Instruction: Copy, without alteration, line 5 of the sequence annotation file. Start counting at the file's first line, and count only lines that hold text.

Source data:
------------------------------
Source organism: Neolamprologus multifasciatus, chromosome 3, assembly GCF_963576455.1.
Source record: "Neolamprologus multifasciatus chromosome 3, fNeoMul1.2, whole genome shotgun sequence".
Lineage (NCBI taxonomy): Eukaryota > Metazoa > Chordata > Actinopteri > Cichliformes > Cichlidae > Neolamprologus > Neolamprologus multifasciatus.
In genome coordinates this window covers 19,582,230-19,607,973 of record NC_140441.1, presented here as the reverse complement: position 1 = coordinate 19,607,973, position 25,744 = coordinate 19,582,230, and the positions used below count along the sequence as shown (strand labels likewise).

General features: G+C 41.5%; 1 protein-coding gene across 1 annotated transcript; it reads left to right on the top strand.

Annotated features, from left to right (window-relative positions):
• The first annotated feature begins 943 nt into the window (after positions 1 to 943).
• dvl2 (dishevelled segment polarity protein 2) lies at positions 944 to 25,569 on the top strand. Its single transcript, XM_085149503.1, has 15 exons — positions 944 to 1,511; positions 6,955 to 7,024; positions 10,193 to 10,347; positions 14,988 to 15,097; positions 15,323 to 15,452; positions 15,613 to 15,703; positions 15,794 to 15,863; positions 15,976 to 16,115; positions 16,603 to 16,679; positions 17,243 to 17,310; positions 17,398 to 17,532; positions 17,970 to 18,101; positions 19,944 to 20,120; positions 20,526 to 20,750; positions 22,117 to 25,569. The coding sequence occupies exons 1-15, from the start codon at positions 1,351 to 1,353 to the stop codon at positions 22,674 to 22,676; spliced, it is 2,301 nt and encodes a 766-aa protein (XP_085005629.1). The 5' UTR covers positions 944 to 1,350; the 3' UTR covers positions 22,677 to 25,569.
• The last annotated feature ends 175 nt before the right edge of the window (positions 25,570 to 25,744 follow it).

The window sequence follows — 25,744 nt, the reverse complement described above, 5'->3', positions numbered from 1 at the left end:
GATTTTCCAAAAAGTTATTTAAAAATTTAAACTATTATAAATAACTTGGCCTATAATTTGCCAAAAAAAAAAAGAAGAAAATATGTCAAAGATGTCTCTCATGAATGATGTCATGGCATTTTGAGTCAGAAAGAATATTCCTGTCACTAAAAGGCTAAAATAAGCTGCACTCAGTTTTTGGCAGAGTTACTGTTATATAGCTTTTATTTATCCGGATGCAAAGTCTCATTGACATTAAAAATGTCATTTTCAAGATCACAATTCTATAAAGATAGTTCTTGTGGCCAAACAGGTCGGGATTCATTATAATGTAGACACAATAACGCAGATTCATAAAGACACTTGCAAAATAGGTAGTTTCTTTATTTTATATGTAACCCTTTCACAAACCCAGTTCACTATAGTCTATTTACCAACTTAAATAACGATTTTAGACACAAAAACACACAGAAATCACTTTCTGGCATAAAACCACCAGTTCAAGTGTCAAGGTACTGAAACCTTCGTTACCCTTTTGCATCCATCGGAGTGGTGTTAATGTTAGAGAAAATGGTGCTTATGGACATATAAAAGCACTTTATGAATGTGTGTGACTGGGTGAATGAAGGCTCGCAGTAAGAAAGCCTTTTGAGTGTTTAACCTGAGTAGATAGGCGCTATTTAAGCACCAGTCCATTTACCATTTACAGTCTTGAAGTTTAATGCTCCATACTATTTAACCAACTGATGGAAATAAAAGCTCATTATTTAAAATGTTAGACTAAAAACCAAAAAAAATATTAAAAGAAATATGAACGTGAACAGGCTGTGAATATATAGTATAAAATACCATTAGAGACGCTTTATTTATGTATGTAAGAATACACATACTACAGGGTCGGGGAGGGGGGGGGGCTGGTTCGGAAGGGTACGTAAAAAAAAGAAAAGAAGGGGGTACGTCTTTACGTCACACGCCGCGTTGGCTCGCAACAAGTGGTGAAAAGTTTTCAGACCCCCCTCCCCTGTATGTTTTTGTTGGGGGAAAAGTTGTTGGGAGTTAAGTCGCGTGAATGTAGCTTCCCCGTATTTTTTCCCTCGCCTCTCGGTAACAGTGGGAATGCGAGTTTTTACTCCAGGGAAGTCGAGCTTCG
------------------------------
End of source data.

General features: G+C 41.5%; 1 protein-coding gene across 1 annotated transcript; it reads left to right on the top strand.